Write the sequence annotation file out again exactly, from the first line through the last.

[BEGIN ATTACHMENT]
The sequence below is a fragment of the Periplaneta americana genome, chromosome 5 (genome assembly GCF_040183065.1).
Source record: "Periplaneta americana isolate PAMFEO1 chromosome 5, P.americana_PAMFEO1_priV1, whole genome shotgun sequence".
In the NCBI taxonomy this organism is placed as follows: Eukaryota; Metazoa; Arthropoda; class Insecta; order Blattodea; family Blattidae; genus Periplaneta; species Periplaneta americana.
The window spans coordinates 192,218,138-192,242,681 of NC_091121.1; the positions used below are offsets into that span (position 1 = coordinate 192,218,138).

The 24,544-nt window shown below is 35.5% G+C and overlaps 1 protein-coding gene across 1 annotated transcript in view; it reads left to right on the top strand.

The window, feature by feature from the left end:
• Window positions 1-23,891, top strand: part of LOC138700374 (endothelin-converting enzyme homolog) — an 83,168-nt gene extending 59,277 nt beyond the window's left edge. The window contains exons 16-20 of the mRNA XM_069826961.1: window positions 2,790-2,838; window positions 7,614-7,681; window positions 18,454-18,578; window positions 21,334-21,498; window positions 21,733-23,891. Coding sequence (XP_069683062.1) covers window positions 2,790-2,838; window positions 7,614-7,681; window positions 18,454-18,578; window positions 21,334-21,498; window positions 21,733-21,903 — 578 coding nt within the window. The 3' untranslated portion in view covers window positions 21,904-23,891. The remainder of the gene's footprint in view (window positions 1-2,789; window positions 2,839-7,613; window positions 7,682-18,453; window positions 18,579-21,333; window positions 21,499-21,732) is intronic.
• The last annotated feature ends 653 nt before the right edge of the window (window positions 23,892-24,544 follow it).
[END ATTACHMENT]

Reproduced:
The sequence below is a fragment of the Periplaneta americana genome, chromosome 5 (genome assembly GCF_040183065.1).
Source record: "Periplaneta americana isolate PAMFEO1 chromosome 5, P.americana_PAMFEO1_priV1, whole genome shotgun sequence".
In the NCBI taxonomy this organism is placed as follows: Eukaryota; Metazoa; Arthropoda; class Insecta; order Blattodea; family Blattidae; genus Periplaneta; species Periplaneta americana.
The window spans coordinates 192,218,138-192,242,681 of NC_091121.1; the positions used below are offsets into that span (position 1 = coordinate 192,218,138).

The 24,544-nt window shown below is 35.5% G+C and overlaps 1 protein-coding gene across 1 annotated transcript in view; it reads left to right on the top strand.

The window, feature by feature from the left end:
• Window positions 1-23,891, top strand: part of LOC138700374 (endothelin-converting enzyme homolog) — an 83,168-nt gene extending 59,277 nt beyond the window's left edge. The window contains exons 16-20 of the mRNA XM_069826961.1: window positions 2,790-2,838; window positions 7,614-7,681; window positions 18,454-18,578; window positions 21,334-21,498; window positions 21,733-23,891. Coding sequence (XP_069683062.1) covers window positions 2,790-2,838; window positions 7,614-7,681; window positions 18,454-18,578; window positions 21,334-21,498; window positions 21,733-21,903 — 578 coding nt within the window. The 3' untranslated portion in view covers window positions 21,904-23,891. The remainder of the gene's footprint in view (window positions 1-2,789; window positions 2,839-7,613; window positions 7,682-18,453; window positions 18,579-21,333; window positions 21,499-21,732) is intronic.
• The last annotated feature ends 653 nt before the right edge of the window (window positions 23,892-24,544 follow it).